Gold and Silver Faced an Uncertain 2016 as China Meltdown Loomed

China, Gold, and Silver

In another case of silver following gold in world markets, both metals essentially stayed parked within a narrow price range amid China’s economic troubles and the upcoming end-of-year financial reports by the U.S. government.

Most metals analysts were expecting both gold and silver to tick upward in the wake of China’s continuing bad news. Just last week, the Asian economic giant revised an already poor growth rate downward, solidifying a dismal year for the world’s second-largest economy.

However, many retailers who buy and sell precious metals are having a hard time keeping inventories at their regular levels due to enthusiastic consumers who are expecting significant price increases after year’s end.

Here’s why so many average investors are still bullish on gold and silver:

  • The U.S. economy is still on shaky ground, with report after report showing a weak job market, slower than expected job growth and an entrenched unemployment rate.
  • Though the dollar has held firm and European stocks are headed upward, trouble spots in the European Union, notably in Greece, are thought to spell problems for early 2016’s economic outlook both in the U.S. and Europe.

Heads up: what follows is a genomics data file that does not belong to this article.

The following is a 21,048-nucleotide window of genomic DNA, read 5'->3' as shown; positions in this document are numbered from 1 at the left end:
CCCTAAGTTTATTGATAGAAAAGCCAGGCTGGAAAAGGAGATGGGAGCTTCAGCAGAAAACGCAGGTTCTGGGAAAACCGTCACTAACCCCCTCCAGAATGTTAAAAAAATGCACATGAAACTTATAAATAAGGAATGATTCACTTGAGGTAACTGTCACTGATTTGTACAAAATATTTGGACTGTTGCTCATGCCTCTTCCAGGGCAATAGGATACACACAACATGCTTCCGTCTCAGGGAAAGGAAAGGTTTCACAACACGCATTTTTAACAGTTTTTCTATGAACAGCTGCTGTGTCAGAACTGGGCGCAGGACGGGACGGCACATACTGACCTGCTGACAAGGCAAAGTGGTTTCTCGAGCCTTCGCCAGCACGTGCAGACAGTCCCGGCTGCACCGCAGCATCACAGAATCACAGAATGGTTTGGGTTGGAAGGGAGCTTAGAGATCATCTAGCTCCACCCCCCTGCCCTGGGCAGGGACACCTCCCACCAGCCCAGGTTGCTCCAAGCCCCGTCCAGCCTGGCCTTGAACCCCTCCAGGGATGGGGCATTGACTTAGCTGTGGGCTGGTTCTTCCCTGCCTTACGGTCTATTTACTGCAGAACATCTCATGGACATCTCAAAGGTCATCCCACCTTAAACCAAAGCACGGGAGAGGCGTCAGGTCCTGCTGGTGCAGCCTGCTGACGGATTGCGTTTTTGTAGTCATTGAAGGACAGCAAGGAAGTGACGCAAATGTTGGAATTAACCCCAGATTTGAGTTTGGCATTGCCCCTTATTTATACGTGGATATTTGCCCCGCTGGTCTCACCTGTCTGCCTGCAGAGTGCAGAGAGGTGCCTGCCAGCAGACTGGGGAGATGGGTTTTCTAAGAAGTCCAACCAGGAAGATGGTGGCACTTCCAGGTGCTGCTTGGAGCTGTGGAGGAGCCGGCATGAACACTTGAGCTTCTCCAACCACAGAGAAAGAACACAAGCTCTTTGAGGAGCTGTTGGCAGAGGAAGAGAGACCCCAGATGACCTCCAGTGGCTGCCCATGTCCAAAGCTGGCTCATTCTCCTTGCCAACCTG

• Gold and silver buyers, especially those on the retail level, view low metal prices as bargains and a way to stock up on a solid long -term investment. On the ground, consumers are clearly thinking that tough times are ahead, which explains why some retail silver buyers are being put on waiting lists for purchases in excess of 100 ounces of silver or 10 ounces of gold.

Not everyone agrees that the safe-haven status of gold and silver will remain at current levels. If the Federal Reserve Bank increases rates at the upcoming Sept. 17 meeting, that would put downward pressure on all precious metals. In addition, slow growth by China could decrease demand for gold, and especially silver, which is closely tied to the automotive market.

Precious metals aficionados have seen this scenario before, which is why long-term investors relish these short-term price fluctuations to the downside. Silver and gold bargain-hunters have been around for decades, and in today’s volatile global economy, most view gold at or near $1,100 per ounce and silver at or near $15 per ounce as spectacular deals.

Most of the world’s metal market experts are waiting for the Fed’s September meeting and wanting to see how China wraps up the calendar year before making definitive projections about gold and silver price projections for 2016 and onward.